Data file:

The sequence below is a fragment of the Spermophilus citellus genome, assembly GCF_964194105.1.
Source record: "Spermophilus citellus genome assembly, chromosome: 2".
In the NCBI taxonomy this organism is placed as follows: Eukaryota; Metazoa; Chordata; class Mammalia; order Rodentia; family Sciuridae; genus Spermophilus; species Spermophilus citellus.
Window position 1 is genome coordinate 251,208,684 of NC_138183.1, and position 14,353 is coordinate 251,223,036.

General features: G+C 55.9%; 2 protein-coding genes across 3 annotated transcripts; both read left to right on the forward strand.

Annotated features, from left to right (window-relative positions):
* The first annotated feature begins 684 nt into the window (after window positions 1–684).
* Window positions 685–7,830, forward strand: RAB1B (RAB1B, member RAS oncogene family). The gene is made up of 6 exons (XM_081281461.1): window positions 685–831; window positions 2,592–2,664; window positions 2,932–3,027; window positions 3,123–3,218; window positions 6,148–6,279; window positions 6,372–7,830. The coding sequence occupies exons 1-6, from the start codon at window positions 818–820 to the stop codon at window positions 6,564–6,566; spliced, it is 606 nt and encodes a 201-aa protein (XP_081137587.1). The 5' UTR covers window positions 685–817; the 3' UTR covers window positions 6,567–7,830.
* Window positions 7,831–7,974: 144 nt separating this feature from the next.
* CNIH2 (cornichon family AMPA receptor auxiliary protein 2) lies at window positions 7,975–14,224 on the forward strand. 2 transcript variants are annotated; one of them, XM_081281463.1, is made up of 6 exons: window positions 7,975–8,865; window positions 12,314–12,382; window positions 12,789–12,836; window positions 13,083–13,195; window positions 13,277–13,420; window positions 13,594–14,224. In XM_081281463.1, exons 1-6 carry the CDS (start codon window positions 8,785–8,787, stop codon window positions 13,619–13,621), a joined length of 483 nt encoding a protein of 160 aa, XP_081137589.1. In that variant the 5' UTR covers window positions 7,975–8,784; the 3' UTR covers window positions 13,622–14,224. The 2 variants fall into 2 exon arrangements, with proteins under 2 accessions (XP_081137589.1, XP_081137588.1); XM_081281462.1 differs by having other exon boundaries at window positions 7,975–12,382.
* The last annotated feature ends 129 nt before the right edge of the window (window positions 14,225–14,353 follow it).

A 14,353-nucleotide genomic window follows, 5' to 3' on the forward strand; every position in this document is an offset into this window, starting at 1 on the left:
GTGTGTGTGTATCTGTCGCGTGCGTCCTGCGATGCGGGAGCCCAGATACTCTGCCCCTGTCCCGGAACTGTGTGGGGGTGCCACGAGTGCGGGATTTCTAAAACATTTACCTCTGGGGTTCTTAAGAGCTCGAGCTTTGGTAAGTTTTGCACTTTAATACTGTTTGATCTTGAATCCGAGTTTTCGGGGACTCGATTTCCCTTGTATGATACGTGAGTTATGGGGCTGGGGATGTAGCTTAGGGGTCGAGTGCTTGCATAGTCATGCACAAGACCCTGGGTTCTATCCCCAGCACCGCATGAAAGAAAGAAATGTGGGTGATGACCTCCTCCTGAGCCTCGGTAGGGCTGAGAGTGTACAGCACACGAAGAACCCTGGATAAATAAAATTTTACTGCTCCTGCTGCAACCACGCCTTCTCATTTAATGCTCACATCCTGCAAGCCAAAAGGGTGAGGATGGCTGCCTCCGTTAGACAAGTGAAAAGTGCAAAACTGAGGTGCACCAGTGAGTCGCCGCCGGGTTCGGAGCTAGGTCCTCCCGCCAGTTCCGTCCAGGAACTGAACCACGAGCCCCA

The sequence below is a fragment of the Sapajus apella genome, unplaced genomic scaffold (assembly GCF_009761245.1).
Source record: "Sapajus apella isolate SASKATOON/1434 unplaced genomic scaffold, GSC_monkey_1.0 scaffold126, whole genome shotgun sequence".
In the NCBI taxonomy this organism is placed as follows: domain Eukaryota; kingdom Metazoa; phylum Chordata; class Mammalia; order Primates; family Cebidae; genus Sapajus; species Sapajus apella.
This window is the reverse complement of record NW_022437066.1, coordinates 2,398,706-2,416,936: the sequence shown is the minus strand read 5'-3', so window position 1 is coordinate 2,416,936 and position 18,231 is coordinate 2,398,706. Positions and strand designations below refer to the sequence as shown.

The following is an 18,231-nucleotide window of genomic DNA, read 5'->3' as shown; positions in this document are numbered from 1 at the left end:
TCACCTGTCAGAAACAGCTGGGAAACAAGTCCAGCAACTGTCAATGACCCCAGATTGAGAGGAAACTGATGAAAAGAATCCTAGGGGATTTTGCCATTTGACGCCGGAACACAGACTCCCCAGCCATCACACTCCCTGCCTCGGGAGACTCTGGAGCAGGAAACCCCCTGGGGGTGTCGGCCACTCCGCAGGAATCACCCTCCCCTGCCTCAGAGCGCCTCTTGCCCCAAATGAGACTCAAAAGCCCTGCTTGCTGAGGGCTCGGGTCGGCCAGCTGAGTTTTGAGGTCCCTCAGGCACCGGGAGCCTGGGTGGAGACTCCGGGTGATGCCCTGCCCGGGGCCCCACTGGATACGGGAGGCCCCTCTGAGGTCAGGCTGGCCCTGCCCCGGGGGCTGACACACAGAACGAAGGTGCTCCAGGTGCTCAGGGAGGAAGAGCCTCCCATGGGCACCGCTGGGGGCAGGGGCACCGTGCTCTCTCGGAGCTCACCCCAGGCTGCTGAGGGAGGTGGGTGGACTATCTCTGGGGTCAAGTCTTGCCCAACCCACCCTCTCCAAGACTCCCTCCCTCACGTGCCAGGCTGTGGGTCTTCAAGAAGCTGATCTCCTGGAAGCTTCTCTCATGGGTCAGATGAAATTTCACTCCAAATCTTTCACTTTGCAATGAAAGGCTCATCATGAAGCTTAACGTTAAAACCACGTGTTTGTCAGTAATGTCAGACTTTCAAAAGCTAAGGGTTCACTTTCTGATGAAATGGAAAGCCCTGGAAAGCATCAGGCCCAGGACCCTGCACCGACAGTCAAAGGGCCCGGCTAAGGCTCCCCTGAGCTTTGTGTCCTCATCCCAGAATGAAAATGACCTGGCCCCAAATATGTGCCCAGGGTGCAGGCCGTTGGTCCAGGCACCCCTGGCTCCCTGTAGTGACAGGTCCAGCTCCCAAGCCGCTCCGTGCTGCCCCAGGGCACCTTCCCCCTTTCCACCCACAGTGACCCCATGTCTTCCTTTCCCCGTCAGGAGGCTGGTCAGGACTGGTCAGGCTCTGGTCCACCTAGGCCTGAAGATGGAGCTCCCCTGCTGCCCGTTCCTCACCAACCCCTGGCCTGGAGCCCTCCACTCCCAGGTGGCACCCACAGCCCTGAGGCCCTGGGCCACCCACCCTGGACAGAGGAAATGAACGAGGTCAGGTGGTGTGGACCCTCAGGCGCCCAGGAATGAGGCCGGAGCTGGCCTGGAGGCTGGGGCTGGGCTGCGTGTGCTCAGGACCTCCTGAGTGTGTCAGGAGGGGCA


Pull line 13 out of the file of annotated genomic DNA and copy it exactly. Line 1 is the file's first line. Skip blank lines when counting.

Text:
GTGTGTGTGTATCTGTCGCGTGCGTCCTGCGATGCGGGAGCCCAGATACTCTGCCCCTGTCCCGGAACTGTGTGGGGGTGCCACGAGTGCGGGATTTCTAAAACATTTACCTCTGGGGTTCTTAAGAGCTCGAGCTTTGGTAAGTTTTGCACTTTAATACTGTTTGATCTTGAATCCGAGTTTTCGGGGACTCGATTTCCCTTGTATGATACGTGAGTTATGGGGCTGGGGATGTAGCTTAGGGGTCGAGTGCTTGCATAGTCATGCACAAGACCCTGGGTTCTATCCCCAGCACCGCATGAAAGAAAGAAATGTGGGTGATGACCTCCTCCTGAGCCTCGGTAGGGCTGAGAGTGTACAGCACACGAAGAACCCTGGATAAATAAAATTTTACTGCTCCTGCTGCAACCACGCCTTCTCATTTAATGCTCACATCCTGCAAGCCAAAAGGGTGAGGATGGCTGCCTCCGTTAGACAAGTGAAAAGTGCAAAACTGAGGTGCACCAGTGAGTCGCCGCCGGGTTCGGAGCTAGGTCCTCCCGCCAGTTCCGTCCAGGAACTGAACCACGAGCCCCA